In a conversation with Evan Stewart, a doctoral candidate in sociology at the University of Minnesota and the editor of Sociological Images, he expanded on the many blunders of cultural appropriation. “Many of the controversies I see with cultural appropriation happen when someone starts playing fast and loose with symbols that are really important to group identity or belonging. When someone gets a tattoo in another language that does not mean what they think it means—or is even just gibberish—people may laugh or get uncomfortable and angry, because it shows how that person has not necessarily done the work to build relationships with people in another culture.”
The gibberish Stewart points to is chronicled in the blog Hanzi Smatter, where people can send in their tattoos for translation — and are often told their tattoos are written in a faux-Japanese style that ultimately means nothing. One commenter noted they even asked someone at their local Chinese restaurant to translate or write out the tattoo they wanted prior to getting it or after it was complete, which is a common refrain from individuals who don’t speak Chinese or understand the alphabet but want a tattoo with it. Another said their friend got a tattoo and “has no idea what it means”. The translation turned out to be “toilet demon”.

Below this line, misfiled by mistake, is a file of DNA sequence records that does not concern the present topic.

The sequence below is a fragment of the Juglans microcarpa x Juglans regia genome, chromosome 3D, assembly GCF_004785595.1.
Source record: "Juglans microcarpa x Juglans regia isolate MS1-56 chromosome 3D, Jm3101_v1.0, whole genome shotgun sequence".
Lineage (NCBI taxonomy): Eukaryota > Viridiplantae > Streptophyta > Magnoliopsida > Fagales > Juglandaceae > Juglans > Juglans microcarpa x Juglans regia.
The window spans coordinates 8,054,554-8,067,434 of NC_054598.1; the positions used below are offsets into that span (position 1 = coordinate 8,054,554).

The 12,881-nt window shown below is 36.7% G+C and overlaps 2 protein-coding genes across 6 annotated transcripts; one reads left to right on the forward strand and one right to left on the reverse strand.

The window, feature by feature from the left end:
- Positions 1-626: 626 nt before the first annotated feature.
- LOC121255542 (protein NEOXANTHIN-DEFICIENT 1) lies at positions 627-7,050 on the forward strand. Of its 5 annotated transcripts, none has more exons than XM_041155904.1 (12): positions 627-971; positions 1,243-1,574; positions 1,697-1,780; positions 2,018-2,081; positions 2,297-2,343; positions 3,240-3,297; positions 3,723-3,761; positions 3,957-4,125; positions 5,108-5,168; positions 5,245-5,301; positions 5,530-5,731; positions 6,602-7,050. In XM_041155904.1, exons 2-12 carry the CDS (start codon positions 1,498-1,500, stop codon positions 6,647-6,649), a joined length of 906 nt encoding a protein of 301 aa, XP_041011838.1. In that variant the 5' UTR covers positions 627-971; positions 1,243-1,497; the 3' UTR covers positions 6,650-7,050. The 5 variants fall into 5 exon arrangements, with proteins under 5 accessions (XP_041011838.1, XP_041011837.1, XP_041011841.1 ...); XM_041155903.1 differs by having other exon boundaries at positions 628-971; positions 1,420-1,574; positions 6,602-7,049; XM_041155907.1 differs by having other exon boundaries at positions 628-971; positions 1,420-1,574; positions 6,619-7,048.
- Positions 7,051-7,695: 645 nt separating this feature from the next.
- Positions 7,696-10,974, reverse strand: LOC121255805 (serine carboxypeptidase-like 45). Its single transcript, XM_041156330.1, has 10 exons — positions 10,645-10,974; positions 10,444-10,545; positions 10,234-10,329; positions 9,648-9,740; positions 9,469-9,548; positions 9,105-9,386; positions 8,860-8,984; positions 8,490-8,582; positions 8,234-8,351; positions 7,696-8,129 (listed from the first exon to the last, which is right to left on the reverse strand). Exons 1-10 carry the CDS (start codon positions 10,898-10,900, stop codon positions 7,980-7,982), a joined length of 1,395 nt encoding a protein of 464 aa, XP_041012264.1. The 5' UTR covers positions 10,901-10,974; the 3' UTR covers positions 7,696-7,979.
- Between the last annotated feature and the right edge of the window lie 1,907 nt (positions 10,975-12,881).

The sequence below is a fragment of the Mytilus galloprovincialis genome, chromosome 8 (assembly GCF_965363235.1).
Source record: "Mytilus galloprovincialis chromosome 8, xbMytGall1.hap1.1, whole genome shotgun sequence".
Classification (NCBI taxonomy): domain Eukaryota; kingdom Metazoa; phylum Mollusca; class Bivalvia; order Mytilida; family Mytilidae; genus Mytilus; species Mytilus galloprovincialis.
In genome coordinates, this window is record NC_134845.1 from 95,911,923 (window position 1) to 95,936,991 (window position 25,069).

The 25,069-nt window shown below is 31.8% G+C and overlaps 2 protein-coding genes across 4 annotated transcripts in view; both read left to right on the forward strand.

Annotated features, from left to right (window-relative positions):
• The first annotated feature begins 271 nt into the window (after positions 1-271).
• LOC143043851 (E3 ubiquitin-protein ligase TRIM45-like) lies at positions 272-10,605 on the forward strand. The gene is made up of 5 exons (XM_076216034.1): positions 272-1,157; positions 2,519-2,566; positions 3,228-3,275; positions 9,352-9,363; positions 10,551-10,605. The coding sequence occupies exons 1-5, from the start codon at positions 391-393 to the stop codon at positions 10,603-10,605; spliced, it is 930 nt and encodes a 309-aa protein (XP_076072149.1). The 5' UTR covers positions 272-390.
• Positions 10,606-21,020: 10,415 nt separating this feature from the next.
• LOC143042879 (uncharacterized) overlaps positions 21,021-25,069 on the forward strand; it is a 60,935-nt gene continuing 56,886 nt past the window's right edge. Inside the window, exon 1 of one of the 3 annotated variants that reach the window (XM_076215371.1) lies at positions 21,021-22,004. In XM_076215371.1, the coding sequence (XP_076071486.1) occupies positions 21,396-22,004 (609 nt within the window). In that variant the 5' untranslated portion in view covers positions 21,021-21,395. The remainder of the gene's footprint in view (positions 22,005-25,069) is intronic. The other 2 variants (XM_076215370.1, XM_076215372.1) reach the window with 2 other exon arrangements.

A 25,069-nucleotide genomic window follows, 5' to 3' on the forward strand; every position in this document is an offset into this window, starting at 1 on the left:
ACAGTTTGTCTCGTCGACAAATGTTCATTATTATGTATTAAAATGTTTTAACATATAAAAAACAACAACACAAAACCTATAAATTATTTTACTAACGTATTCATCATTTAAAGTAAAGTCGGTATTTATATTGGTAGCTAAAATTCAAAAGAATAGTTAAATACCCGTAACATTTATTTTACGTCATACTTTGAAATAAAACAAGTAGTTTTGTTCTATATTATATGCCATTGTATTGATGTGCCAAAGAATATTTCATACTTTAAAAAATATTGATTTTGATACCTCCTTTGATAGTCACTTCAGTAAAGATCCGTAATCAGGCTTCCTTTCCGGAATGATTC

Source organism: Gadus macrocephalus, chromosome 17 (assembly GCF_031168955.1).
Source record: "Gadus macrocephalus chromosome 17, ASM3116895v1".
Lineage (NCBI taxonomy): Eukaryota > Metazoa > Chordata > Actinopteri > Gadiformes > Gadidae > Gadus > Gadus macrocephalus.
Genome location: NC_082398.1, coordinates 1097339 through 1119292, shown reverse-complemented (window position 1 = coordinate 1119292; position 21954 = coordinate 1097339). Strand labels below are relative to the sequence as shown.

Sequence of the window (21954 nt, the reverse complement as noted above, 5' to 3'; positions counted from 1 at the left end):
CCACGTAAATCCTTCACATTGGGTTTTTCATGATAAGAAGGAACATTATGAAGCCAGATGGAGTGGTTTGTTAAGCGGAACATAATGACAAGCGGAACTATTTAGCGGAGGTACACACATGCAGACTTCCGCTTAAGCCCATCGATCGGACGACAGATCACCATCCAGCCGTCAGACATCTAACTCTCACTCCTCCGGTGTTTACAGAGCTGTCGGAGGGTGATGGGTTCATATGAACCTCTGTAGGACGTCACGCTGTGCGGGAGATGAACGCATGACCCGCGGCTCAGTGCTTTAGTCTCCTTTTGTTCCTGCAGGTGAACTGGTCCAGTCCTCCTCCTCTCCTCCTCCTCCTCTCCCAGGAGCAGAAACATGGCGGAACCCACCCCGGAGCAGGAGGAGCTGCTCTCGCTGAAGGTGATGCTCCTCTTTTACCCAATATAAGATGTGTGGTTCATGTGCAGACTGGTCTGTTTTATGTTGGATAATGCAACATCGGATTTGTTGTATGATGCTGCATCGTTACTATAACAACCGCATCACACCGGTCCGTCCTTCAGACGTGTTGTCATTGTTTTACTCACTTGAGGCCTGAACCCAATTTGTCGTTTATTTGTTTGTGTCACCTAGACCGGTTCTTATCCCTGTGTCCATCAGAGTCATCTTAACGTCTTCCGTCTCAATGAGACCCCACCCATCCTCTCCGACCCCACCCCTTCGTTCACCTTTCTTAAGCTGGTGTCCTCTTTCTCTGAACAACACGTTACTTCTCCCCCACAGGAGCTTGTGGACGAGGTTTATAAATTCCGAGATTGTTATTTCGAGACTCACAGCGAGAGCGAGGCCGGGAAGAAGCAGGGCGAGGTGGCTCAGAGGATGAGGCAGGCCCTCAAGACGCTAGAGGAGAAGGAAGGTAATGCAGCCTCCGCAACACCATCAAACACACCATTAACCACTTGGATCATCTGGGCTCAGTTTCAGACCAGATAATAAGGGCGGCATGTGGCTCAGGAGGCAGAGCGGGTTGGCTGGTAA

Garbled meanings aside, getting a tattoo that’s linked to another culture has more significant implications. In Japan, tattoos were outlawed in 1868 through 1948, when an adviser of General Douglas MacArthur befriended a famous tattooer and used their influence to lift the ban on irezumi, the Japanese word for tattoo. But during the period when tattooing went underground, irezumi took on the reputation of criminality. To this day, tattoos are widely seen as taboo and, in some public spaces, visitors with visible tattoos are banned from entering. So when Westerners visit Japan with their kanji tattoos on display, they’re met with laughter and disgust from locals.